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Off-Label Use of Atypical Antipsychotics: An Update [Internet]

Off-Label Use of Atypical Antipsychotics: An Update [Internet]

Comparative Effectiveness Reviews - Agency for Healthcare Research and Quality (US)

Version: September 2011

Introduction

Antipsychotics medications are approved by the U.S. Food and Drug Administration (FDA) for treatment of schizophrenia and bipolar disorder. These medications are commonly divided into two classes, reflecting two waves of historical development: the conventional antipsychotics and the atypical. The conventional antipsychotics served as the first successful pharmacologic treatment for primary psychotic disorders such as schizophrenia. Having been widely used for decades, the conventional antipsychotics also produced various side effects requiring additional medications, which spurred the development of the atypical antipsychotics.

Executive Summary

Antipsychotics medications are approved by the U.S. Food and Drug Administration (FDA) for treatment of schizophrenia and bipolar disorder. These medications are commonly divided into two classes, reflecting two waves of historical development: the conventional antipsychotics and the atypical. The conventional antipsychotics served as the first successful pharmacologic treatment for primary psychotic disorders such as schizophrenia. Having been widely used for decades, the conventional antipsychotics also produced various side effects requiring additional medications, which spurred the development of the atypical antipsychotics.

Summary and Discussion

We conducted an extensive literature search, data abstraction, and meta-analyses, whenever possible, to assess the efficacy, comparative effectiveness, and safety of atypical antipsychotics for off-label indications. Since the submission of our original comparative effectiveness review (CER)in 2006, many new high-quality controlled trials have been published; we were able to add many to our prior quantitative analyses and conduct additional analyses on new conditions and adverse events. In this chapter, we describe the limitations of our review and meta-analyses and then present our conclusions. We also discuss the implications of our findings for future research.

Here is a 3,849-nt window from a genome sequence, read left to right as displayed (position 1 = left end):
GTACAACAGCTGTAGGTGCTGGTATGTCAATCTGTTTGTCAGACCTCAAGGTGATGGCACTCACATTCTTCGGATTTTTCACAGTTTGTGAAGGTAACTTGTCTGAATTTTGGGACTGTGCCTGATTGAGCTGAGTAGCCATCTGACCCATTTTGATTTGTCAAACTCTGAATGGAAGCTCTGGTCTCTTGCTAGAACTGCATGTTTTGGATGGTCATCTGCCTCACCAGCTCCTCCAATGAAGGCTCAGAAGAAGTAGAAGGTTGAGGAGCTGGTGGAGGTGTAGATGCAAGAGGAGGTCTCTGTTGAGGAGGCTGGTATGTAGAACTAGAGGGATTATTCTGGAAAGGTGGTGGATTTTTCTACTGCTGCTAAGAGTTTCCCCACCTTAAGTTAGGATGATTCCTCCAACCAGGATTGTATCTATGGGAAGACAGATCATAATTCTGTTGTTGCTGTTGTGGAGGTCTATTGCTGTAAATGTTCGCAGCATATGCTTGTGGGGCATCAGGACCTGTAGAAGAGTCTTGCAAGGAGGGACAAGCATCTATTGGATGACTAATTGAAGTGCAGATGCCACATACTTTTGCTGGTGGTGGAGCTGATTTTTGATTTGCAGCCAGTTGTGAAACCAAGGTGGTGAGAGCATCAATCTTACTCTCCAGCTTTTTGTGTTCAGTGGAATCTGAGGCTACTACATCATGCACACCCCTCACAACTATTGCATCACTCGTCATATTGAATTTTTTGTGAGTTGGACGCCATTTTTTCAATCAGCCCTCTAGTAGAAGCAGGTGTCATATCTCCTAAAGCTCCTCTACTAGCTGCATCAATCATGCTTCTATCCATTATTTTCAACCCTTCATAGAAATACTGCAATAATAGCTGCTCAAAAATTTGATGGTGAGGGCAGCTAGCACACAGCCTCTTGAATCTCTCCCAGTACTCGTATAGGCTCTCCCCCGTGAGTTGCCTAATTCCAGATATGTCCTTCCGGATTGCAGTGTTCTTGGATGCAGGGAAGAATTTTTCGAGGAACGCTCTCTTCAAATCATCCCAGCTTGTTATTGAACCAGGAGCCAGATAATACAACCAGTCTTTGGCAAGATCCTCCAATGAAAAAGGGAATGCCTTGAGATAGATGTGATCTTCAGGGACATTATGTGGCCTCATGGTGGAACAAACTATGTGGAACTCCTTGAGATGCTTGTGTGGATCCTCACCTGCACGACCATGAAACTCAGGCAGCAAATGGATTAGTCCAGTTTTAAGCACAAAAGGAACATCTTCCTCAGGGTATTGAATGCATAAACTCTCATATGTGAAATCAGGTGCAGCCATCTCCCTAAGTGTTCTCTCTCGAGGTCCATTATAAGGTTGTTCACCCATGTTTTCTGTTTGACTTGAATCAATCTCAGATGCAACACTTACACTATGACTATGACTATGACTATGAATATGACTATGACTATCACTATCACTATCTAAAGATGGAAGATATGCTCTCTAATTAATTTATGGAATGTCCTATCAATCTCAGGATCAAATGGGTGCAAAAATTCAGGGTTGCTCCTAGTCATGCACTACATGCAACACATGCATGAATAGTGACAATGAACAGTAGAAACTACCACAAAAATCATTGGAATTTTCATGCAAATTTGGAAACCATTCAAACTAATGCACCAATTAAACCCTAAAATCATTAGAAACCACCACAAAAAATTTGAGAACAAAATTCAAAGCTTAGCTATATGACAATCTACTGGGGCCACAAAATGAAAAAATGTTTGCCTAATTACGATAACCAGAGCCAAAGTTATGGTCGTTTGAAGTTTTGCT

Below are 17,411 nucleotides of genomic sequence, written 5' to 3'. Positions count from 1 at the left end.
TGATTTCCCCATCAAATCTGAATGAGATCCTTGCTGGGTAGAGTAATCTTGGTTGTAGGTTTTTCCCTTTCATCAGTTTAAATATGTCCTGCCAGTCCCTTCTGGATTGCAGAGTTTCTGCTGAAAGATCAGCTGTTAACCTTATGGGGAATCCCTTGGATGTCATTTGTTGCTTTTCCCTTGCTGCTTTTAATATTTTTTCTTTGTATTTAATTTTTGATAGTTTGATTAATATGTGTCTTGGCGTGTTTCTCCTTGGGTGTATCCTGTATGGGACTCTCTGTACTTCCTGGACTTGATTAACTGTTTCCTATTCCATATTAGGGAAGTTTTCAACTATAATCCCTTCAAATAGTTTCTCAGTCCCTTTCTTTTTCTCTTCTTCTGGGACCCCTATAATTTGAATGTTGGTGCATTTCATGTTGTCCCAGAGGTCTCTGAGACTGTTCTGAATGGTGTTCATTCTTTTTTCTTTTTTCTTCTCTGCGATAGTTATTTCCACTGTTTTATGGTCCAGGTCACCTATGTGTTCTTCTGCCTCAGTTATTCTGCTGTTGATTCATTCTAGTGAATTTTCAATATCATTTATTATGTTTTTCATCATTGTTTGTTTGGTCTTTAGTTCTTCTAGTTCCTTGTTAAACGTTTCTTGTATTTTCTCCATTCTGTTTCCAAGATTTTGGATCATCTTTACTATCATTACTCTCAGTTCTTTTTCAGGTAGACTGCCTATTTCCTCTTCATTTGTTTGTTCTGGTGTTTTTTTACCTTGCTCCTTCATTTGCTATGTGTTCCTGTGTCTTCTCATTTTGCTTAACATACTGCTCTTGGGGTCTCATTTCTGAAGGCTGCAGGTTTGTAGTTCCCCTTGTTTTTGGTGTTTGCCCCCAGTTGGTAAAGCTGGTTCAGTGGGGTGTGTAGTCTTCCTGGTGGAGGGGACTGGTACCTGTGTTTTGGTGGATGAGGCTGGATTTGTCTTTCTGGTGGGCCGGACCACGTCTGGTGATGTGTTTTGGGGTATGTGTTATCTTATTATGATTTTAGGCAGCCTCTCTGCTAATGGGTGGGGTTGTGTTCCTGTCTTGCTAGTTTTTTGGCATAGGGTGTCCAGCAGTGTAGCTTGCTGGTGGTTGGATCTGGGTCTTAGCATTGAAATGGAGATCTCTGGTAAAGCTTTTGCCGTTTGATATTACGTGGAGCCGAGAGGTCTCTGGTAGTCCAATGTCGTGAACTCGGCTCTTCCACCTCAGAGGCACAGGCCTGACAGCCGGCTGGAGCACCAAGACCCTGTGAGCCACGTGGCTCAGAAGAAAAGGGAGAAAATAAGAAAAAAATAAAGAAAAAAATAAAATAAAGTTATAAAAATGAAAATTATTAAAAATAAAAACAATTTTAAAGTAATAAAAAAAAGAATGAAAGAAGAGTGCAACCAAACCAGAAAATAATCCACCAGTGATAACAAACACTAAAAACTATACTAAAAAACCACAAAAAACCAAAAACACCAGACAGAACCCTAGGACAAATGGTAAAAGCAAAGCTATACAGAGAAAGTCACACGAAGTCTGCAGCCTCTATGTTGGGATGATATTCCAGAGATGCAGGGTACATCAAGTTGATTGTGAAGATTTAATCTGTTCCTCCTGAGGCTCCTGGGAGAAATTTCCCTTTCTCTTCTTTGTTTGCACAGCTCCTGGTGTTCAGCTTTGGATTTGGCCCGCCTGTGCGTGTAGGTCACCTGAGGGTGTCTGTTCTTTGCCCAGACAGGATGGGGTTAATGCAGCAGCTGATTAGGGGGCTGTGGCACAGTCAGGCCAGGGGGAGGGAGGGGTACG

Results

In total, EPC reviewers selected 1,144 relevant titles for abstract review out of 9,414 titles. Electronic literature searches identified 9,207 titles, 216 were identified from reference mining, and 23 others not found in the electronic searches were included in Scientific Information Packets sent by drug manufacturers (Figure 2). Eighty-one were rejected through our abstract review, and 15 could not be obtained. Thus, 1,048 full-text articles/reports were available for short form screening.

Methods

The current report is designed to update Efficacy and Comparative Effectiveness of Atypical Antipsychotics for Off-label Use, which the Agency for Healthcare Research and Quality (AHRQ) published in 2006. Since this is an update, we tried to be as consistent as possible with regard to the general topics, scope of work, and analytical methods, but made revisions to reflect the important changes mentioned in the introduction. The key questions were posted on the AHRQ Effective Health Care Program Web site to obtain public comments which were considered when focusing the scope of this report. The present evidence report focuses on eight Food and Drug Administration (FDA)-approved atypical antipsychotics (clozapine was excluded because of its documented severe or life-threatening side effects) used for the following psychiatric conditions: anxiety, attention-deficit hyperactivity disorder (ADHD), dementia and severe geriatric agitation, depression, eating disorder, insomnia, obsessive-compulsive disorder (OCD), post-traumatic stress disorder (PTSD), personality disorders, substance abuse, and Tourette's syndrome. We reviewed all conditions among adults (defined as 18 years old and older); for ADHD, eating disorders, insomnia, and Tourette's syndrome, children (younger than 12 years old) and adolescents (12–17 years old) were also included. Autism, which was included in the original study, is included in a report on the comparative effectiveness of typical and atypical antipsychotics for on-label indications conducted by another Evidence-based Practice Center. Thus, autism is excluded from the present review.

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